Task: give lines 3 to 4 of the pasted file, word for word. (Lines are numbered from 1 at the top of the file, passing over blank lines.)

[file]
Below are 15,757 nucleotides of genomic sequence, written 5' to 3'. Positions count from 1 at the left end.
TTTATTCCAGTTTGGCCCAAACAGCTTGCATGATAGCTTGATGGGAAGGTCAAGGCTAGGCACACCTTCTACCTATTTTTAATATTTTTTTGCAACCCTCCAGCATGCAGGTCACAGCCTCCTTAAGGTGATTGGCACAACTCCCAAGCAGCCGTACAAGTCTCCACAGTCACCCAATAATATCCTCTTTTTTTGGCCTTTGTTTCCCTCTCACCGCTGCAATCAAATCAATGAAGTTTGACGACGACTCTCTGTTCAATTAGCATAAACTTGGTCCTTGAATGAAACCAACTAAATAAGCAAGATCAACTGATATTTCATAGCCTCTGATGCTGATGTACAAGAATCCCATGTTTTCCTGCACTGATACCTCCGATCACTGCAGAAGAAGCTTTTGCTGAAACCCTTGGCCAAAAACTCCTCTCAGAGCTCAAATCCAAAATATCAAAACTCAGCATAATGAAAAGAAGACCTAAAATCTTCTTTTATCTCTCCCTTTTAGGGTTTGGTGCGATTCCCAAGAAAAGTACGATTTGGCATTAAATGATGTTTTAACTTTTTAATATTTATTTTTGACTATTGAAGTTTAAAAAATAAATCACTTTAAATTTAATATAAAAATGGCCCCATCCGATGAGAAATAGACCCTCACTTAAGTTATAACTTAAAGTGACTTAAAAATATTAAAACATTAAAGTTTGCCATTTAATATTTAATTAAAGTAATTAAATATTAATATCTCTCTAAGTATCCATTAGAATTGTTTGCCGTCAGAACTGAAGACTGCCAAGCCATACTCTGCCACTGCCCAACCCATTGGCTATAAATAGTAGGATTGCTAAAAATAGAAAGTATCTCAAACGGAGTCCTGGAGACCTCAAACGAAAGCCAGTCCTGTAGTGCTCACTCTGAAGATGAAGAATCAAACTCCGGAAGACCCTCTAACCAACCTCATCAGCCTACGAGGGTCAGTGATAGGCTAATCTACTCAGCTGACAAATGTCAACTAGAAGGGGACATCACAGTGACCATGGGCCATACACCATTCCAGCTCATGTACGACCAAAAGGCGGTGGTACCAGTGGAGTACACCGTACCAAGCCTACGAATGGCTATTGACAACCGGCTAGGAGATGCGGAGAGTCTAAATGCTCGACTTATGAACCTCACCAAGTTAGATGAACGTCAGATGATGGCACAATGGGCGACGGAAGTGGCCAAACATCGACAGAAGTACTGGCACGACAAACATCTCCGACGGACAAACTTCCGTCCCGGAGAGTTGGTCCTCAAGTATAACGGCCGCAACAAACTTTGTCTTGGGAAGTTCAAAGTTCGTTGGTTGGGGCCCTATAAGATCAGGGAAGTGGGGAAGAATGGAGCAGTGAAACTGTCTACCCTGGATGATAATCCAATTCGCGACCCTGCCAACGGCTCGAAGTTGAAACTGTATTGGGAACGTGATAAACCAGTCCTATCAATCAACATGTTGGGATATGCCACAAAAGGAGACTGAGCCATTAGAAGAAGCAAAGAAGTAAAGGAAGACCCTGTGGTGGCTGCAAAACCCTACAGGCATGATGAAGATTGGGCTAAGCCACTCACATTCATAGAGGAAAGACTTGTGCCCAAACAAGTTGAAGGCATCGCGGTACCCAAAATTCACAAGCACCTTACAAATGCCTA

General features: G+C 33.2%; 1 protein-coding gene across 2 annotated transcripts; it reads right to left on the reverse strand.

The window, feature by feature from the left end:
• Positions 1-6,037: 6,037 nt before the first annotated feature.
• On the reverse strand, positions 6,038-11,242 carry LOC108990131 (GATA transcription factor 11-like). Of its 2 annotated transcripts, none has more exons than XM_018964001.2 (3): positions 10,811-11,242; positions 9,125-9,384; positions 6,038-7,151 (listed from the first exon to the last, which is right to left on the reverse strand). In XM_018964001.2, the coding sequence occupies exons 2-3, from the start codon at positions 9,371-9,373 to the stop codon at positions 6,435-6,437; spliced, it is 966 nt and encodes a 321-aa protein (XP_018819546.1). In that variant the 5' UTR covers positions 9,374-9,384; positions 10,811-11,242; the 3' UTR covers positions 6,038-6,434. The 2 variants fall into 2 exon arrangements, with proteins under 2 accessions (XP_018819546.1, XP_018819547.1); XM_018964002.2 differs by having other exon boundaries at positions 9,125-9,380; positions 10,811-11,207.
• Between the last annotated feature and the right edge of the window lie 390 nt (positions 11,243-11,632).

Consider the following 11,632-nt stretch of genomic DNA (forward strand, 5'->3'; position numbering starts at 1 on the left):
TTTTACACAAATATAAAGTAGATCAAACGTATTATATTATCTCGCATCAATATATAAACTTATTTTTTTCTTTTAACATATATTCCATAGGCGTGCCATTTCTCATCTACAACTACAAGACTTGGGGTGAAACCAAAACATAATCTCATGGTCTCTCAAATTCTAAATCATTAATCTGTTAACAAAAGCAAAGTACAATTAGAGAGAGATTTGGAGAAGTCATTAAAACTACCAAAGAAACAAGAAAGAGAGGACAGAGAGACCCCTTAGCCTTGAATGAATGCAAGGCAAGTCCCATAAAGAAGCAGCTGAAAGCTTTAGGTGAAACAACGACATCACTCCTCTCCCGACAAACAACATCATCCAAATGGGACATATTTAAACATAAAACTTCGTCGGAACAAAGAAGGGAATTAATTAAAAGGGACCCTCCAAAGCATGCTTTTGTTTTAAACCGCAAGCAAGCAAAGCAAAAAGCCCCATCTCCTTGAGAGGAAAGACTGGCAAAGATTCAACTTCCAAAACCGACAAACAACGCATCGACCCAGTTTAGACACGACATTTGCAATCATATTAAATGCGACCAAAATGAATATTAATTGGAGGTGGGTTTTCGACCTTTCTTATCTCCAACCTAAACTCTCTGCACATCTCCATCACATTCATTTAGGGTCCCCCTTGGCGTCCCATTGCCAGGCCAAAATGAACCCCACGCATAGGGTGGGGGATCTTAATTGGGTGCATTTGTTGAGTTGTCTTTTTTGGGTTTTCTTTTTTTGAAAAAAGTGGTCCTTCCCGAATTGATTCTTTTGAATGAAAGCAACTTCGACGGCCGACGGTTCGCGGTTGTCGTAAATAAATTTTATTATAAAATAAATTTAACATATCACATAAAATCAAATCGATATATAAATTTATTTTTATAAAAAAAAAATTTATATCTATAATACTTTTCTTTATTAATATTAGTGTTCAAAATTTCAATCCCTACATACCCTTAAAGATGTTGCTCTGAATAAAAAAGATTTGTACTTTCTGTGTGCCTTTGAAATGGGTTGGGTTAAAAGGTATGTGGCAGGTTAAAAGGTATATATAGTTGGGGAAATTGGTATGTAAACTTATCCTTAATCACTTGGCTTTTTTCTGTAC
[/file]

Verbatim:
General features: G+C 33.2%; 1 protein-coding gene across 2 annotated transcripts; it reads right to left on the reverse strand.

The window, feature by feature from the left end: